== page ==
Fujifilm XP140 vs Nikon D200
The Fujifilm FinePix XP140 and the Nikon D200 are two digital cameras that were revealed to the public, respectively, in February 2019 and November 2005. The XP140 is a fixed lens compact, while the D200 is a DSLR. The cameras are based on a 1/2.3-inch (XP140) and an APS-C (D200) sensor. The Fujifilm has a resolution of 15.9 megapixels, whereas the Nikon provides 10 MP.
Below is an overview of the main specs of the two cameras as a starting point for the comparison.
Going beyond this snapshot of core features and characteristics, what are the differences between the Fujifilm FinePix XP140 and the Nikon D200? Which one should you buy? Read on to find out how these two cameras compare with respect to their body size, their imaging sensors, their shooting features, their input-output connections, and their reception by expert reviewers.
An illustration of the physical size and weight of the Fujifilm XP140 and the Nikon D200 is provided in the side-by-side display below. The two cameras are presented according to their relative size. Three consecutive perspectives from the front, the top, and the back are available. All width, height and depth dimensions are rounded to the nearest millimeter.
The XP140 can be obtained in five different colors (black, blue, yellow, green, white), while the D200 is only available in black.
If the front view area (width x height) of the cameras is taken as an aggregate measure of their size, the Nikon D200 is considerably larger (113 percent) than the Fujifilm XP140. In this context, it is worth noting that both cameras are splash and dust-proof and can, hence, be used in inclement weather conditions or harsh environments. More than that, the XP140 is water-proof up to 25m and can, thus, be used for underwater photography.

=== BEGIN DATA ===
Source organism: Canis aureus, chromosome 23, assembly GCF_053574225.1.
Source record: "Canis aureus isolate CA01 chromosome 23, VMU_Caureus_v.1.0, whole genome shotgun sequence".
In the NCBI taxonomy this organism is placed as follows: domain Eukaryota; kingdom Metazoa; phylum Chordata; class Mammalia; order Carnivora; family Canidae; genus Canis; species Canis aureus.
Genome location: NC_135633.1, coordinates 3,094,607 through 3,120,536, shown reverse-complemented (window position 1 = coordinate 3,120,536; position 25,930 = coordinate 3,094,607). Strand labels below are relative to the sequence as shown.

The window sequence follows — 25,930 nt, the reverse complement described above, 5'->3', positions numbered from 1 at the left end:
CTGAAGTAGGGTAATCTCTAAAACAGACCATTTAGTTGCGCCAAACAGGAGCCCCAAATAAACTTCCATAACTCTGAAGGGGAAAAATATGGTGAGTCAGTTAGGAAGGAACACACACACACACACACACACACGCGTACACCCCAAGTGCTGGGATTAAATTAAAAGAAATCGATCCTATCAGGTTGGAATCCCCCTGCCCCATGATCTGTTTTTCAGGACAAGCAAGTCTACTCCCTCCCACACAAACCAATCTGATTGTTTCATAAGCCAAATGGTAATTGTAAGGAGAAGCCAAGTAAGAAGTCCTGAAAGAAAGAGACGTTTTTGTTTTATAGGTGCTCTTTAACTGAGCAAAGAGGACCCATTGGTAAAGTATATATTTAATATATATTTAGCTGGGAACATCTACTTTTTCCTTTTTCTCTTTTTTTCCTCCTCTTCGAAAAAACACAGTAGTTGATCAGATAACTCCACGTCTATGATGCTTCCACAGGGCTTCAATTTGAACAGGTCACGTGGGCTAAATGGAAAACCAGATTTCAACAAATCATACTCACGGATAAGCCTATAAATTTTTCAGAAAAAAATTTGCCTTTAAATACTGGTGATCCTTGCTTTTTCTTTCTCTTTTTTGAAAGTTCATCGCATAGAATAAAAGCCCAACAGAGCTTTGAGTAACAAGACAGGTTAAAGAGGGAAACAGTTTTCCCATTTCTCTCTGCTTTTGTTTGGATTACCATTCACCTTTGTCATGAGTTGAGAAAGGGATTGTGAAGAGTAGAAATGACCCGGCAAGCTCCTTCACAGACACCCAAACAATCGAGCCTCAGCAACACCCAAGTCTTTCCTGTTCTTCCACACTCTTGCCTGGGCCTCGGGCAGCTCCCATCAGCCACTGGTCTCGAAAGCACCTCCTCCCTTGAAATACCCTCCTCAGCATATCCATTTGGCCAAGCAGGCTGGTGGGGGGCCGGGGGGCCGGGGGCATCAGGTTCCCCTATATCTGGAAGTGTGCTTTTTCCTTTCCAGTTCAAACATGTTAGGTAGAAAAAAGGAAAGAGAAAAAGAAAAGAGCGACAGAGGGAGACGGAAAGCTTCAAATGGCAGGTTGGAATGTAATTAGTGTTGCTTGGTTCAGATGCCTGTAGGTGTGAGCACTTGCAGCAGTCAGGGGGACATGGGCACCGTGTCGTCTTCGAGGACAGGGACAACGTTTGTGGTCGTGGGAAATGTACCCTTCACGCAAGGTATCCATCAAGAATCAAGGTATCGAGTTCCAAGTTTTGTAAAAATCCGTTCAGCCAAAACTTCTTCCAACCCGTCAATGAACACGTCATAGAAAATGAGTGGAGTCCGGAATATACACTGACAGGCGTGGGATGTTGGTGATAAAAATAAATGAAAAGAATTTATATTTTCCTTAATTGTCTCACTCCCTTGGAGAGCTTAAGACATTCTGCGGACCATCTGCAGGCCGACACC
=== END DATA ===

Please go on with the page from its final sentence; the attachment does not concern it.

The above size and weight comparisons are to some extent incomplete and possibly misleading, as the XP140 has a lens built in, whereas the D200 is an interchangeable lens camera that requires a separate lens. Attaching the latter will add extra weight and bulk to the setup. You can compare the optics available for the D200 and their specifications in the Nikon Lens Catalog.
Concerning battery life, the XP140 gets 240 shots out of its NP-45S battery, while the D200 can take 400 images on a single charge of its EN-EL3e power pack. The power pack in the XP140 can be charged via the USB port, so that it is not always necessary to take the battery charger along when travelling.
The table below summarizes the key physical specs of the two cameras alongside a broader set of comparators. In case you want to display and compare another camera duo, you can use the CAM-parator app to select your camera combination among a large number of options.
|1.||Fujifilm XP140||110 mm||71 mm||28 mm||207 g||240||Y||Feb 2019||229|
|2.||Nikon D200||147 mm||113 mm||74 mm||920 g||400||Y||Nov 2005||1,699|
|3.||Fujifilm XP130||110 mm||71 mm||28 mm||207 g||240||n||Jan 2018||229|
|4.||Fujifilm XP120||110 mm||71 mm||28 mm||203 g||210||Y||Jan 2017||229|
|5.||Nikon W150||110 mm||67 mm||38 mm||177 g||220||Y||Apr 2019||159|
|6.||Nikon D300S||147 mm||115 mm||81 mm||938 g||950||Y||Jul 2009||1,799|